How to design a fabulous kitchen with 5 simple rules
1. “The Dad rule” of kitchen design
I come from a (short) line of kitchen designers. (Sorry Dad but I know you won’t read this!) My father is an engineer with a secret passion for designing kitchens. All of his kitchens have something in common: Not only do they all have moulded oak doors but I know at least 5 kitchens that ended up having one door that would not fully open. Either there was a ceiling beam protruding too low, or a weird corner, or something unexpected was found behind the old cabinets that would force a last minute change to the layout – as a result there’s always just that one cabinet door that wouldn’t fully open.
Growing up with that has made me paranoid about space planning, so this is the rule number 1:
DO make sure you have the space and clearance for all the drawers and doors on the side, above, below and in front of them, including appliance doors.
This is why you usually need to use fillers (a. ka fillets) in corners – they are not just for nuisance or a result of poor measurement – quite the contrary. The fillers need to be wide enough to give your drawers clearance from door/drawer handles on the other edge of the corner. Dishwasher and oven doors need to open properly without pinching against cabinetry. And the biggest culprit of them all: the fridge door. It needs to open more than 90 degrees for you to be able to pull out crisper boxes and shelves. That means it can’t be against a corner.
It makes me sad to see kitchens, where the owner has clearly paid a lot of money for a kitchen and ended up having an unusable drawer blocked by a window sill.
Photo and design: INSIDESIGN
2. Don’t overspend on appliances
Sometimes we think our lives will completely change after having a new kitchen installed. In some cases yes that can be true, but usually, if you’re not a big entertainer now, the chances are that you won’t start having exquisite dinner parties afterwards either.
Kitchen is no competition. There’s no point of getting a double oven just because everybody else has it and it looks cool. You might not need the $6000 steam oven. You can save a lot of money by buying only the appliances you do use – and you can spend that to get a better quality benchtop for example.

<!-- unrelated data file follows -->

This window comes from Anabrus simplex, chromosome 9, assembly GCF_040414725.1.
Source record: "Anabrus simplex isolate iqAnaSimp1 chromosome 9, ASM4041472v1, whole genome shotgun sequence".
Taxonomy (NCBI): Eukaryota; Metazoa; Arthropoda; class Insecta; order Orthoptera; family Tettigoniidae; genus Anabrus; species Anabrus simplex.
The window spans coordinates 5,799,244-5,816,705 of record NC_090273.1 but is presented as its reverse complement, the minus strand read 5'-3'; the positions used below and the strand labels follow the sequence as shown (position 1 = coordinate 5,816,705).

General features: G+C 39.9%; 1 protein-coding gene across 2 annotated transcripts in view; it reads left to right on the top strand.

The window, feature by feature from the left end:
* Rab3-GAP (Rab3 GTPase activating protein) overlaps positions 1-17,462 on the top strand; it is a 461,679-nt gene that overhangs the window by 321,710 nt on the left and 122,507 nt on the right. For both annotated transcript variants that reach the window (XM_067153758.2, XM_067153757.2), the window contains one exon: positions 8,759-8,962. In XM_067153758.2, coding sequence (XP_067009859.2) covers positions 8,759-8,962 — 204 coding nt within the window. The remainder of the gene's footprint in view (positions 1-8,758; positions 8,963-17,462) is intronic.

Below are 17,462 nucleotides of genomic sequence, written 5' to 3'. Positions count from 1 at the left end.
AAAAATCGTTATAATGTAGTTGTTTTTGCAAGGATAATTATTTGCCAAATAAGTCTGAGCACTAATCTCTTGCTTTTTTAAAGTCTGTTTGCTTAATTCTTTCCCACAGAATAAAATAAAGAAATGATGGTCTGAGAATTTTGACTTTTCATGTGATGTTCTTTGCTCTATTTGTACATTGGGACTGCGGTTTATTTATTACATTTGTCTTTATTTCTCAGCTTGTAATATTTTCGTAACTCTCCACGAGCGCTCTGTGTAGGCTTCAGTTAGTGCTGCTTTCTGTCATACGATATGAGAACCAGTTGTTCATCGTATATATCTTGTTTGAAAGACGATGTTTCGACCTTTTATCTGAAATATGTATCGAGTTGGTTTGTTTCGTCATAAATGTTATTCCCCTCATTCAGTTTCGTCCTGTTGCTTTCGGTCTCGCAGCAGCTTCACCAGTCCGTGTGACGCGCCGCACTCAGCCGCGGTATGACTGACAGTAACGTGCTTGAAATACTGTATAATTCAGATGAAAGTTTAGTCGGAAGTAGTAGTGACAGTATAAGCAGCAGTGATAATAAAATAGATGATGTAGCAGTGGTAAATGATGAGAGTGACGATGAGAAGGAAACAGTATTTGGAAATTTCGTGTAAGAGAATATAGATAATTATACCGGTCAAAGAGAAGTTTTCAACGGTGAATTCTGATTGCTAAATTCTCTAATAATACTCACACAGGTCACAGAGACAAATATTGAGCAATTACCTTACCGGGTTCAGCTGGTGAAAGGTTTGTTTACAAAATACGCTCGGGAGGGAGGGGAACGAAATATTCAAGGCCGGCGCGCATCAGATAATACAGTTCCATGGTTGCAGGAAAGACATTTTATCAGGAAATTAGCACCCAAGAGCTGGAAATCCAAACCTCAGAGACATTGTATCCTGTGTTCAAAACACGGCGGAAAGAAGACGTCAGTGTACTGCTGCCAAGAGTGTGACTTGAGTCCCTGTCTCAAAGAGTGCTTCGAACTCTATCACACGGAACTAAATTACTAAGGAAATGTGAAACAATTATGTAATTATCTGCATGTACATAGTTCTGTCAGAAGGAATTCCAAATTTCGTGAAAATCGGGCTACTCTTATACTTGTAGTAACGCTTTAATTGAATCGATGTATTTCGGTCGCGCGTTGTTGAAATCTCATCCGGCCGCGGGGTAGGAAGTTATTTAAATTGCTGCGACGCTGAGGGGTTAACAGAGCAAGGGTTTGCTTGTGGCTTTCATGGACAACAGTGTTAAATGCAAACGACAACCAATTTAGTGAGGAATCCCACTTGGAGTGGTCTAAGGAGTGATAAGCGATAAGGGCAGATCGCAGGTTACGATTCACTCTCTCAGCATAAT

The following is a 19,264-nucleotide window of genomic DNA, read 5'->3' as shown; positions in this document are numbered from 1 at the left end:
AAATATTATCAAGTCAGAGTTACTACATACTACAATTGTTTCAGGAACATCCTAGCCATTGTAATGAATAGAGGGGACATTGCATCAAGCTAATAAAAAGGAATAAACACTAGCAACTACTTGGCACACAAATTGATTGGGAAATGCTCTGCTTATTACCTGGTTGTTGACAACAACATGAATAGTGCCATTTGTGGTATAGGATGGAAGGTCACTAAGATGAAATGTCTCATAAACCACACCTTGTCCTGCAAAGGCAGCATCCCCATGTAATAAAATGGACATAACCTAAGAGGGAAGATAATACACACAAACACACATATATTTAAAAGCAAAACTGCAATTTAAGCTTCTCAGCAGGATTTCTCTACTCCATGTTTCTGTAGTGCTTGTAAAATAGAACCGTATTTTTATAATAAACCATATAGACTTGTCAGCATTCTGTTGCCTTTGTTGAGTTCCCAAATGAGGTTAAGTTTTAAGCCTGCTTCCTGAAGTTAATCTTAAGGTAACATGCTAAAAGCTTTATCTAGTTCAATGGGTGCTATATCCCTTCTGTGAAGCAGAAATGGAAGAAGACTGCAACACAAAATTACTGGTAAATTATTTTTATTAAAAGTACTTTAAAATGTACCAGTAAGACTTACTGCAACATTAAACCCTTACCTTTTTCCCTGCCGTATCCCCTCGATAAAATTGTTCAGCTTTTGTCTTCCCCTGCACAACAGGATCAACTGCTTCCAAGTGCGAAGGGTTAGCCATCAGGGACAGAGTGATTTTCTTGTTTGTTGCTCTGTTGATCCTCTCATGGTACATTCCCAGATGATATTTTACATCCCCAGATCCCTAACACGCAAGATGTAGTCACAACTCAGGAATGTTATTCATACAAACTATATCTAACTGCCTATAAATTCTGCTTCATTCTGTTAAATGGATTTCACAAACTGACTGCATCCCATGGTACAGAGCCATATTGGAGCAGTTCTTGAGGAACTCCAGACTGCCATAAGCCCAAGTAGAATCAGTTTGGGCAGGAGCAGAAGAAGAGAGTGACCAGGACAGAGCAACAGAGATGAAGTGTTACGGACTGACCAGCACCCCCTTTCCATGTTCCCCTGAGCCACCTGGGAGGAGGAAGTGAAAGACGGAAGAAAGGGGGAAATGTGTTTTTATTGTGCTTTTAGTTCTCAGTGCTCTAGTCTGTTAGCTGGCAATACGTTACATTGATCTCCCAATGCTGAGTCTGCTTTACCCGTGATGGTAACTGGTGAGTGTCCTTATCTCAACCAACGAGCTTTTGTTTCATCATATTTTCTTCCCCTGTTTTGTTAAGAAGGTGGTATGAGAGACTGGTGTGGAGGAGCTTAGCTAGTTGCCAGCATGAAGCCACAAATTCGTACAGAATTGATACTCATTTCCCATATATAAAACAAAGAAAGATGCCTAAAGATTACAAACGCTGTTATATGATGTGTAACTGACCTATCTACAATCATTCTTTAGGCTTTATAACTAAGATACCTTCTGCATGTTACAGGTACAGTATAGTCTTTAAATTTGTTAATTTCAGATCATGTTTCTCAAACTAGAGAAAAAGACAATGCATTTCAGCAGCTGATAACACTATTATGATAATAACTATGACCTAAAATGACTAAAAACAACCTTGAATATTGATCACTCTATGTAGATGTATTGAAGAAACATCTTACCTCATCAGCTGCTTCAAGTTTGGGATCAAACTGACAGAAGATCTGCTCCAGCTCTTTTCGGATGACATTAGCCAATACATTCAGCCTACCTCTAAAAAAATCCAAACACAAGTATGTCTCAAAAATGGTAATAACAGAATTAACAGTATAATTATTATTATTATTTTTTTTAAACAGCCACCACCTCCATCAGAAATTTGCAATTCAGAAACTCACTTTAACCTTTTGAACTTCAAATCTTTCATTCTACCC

3. Do design the kitchen to suit your lifestyle
Think about your lifestyle, how you use the space and plan how to use it efficiently. My previous blog post about designing kitchen work zones goes to that in quite detail. It’s very important you plan the kitchen to suit your way of living. The kitchen is a big investment and should last in average 7-13 years.
I just said above the kitchen won’t make you change your life, but you might be in a situation when you have big life changes ahead. Perhaps you are starting a family – you need to consider the future changes and make sure you have enough room for the whole family to eat together or have storage space for the milk bottles, plastic Ikea cups and lunch boxes, which will be part of your life for the next 10 years. You might need to upgrade to a bigger fridge at some point, so don’t build the cabinet to match only the single person’s fridge.
4. Don’t follow kitchen design trends
What?? That’s a weird statement.
I’m not suggesting to go back to the same-oak-moulding-to-suit-all approach either.
Trends come and go quickly, whereas your kitchen will be with you for a long time. It is very easy to change the doors or paint colour if you get sick of them. However, changing a splashback or benchtop might get quite expensive, not to mention changing the layout.
Don’t go crazy with something that is trendy now but might pass soon. I have a client who bought a house with super expensive red marble everywhere in the otherwise nice kitchen. It was on the benchtop, the splashback, even the window sills, everywhere – and they just hated it. Your personal choices might make the kitchen awkward for the potential buyer.
5. Do think outside the box – use special cabinets in your kitchen design
Go to kitchen shops and study online for inspiration. There are hundreds of different hinge solutions: a smart solution to suit every situation. You might be able to fit a clever cabinet in that odd shaped location after all.
Use every centimetre of the available space. You might be able to use a very narrow space and fit in a cabinet for trays. There are corner solutions to use the corner spaces efficiently.
This is my favourite cabinet – an invention by a Finnish woman back in the 1940’s – the dish drying cabinet above the sink. It hides your clean dishes to dry behind closed doors, removes clutter from your benchtops and allows you to claim the working space for working, not for dishracks.
Photo and design: INSIDESIGN
Sometimes it is very hard to think outside the box when renovating an existing kitchen. Your mind gets very easily stuck to the existing layout. It is worth to ask for a second opinion from somebody, preferably from a kitchen designer or a joiner, but perhaps a friend – or your father. Just remember the Dad rule if you do!
I’m happy to help you to design your kitchen – drop me an email and we’ll work it through together!